National comparisons

A lot of frothy rock (or rocky froth):

A vast “raft” of volcanic rocks covering 10,000 sq miles (26,000 sq km) of ocean has been spotted by a New Zealand military aircraft.

A naval ship was forced to change course in order to avoid the cluster of buoyant rocks, located 1,000 miles off the New Zealand coast.

The unusual phenomenon was probably the result of pumice being released from an underwater volcano, experts said.

Now for the complications:

  • Golf ball-size pumice rocks spanning an area the size of Belgium are discovered in waters off New Zealand. [Sky News]
  • An undersea volcanic eruption has created a raft of porous volcanic rock in the Pacific Ocean that’s larger than the surface area of Israel, but navy officers say the phenomenon is not a danger to shipping. [news.com.au]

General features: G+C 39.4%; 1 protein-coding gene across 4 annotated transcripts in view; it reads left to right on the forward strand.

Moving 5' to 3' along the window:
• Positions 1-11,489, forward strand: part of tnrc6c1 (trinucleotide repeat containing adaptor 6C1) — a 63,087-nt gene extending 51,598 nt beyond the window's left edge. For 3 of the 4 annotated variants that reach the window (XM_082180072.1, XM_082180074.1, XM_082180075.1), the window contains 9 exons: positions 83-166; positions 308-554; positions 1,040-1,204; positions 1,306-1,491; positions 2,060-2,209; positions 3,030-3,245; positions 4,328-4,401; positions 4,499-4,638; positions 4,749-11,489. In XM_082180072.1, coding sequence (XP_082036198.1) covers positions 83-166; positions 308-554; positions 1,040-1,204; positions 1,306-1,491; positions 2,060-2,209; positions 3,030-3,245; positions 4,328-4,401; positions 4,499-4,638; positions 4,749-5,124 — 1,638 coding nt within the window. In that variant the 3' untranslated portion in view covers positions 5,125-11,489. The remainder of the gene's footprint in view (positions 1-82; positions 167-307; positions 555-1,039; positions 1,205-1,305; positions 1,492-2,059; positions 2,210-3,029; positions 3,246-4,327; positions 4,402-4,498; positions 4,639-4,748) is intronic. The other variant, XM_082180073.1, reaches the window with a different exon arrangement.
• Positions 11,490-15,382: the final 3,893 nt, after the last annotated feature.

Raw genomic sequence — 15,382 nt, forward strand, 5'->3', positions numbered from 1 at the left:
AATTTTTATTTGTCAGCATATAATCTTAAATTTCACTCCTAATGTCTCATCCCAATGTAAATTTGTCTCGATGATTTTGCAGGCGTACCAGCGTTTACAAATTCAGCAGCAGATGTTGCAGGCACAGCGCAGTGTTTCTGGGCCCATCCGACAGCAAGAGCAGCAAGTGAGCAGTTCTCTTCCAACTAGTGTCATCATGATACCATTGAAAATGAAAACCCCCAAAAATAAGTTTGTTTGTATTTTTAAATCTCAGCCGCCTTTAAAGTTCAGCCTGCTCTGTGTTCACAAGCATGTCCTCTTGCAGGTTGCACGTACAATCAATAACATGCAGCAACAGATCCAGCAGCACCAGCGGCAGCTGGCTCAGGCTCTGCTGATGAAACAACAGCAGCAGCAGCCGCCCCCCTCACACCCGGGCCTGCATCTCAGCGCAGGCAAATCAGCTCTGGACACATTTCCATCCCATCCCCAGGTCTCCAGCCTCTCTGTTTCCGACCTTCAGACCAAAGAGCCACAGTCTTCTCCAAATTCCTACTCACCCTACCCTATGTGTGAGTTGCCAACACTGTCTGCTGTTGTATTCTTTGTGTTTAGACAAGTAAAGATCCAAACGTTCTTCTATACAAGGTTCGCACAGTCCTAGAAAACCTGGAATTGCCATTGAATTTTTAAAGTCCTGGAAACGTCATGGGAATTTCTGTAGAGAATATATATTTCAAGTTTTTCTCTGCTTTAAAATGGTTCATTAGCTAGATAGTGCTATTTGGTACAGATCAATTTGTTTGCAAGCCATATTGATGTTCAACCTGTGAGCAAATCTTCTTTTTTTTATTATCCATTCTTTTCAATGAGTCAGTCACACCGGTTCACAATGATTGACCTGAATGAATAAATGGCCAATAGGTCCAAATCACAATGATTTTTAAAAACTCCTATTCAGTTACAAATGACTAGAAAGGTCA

To quantify that:

  • Belgium covers an area of 30,528 square kilometres (11,787 sq mi) [wikipedia]
  • Israel’s area is approximately 20,700 km2 (7,992 sq mi), which includes 445 km2 (172 sq mi) of inland water [wikipedia]

But remember:

The area of floating pumice is 250 nautical miles (463km) in length and 30 nautical miles wide (55km), and covers 25,465 square kilometres.

and:

The Israeli-occupied territories include the West Bank, 5,879 km2 (2,270 sq mi), East Jerusalem, 70 km2(27 sq mi) and the Golan Heights, 1,150 km2 (444 sq mi). [wikipedia, again]

So: (20,700+5,879+70+1,150) km = 27,799 km2

It looks, then, as if  [news.com.au] decided to split the difference. Which is not political correctness — especially in this case.

Or, in the local currency

On the other hand, (463 x 30) km2 =  1.226  of a standard Wales. For the record, 1.47 standard Wales = 1 standard Belgium.

One final complexity: golf balls are, by definition, three dimensional solids (42.67mm in diameter). The above involves comparing volumes,  with surface area and including golf-ball dimples.Tricky — but calculated at each golf-ball = 71.6885 cm2 .

So, take a couple of trillion golf-balls, squash and spread flat = one “vast raft of volcanic rock”. Or something.

Got all that?

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Filed under BBC, Belgium, Wales

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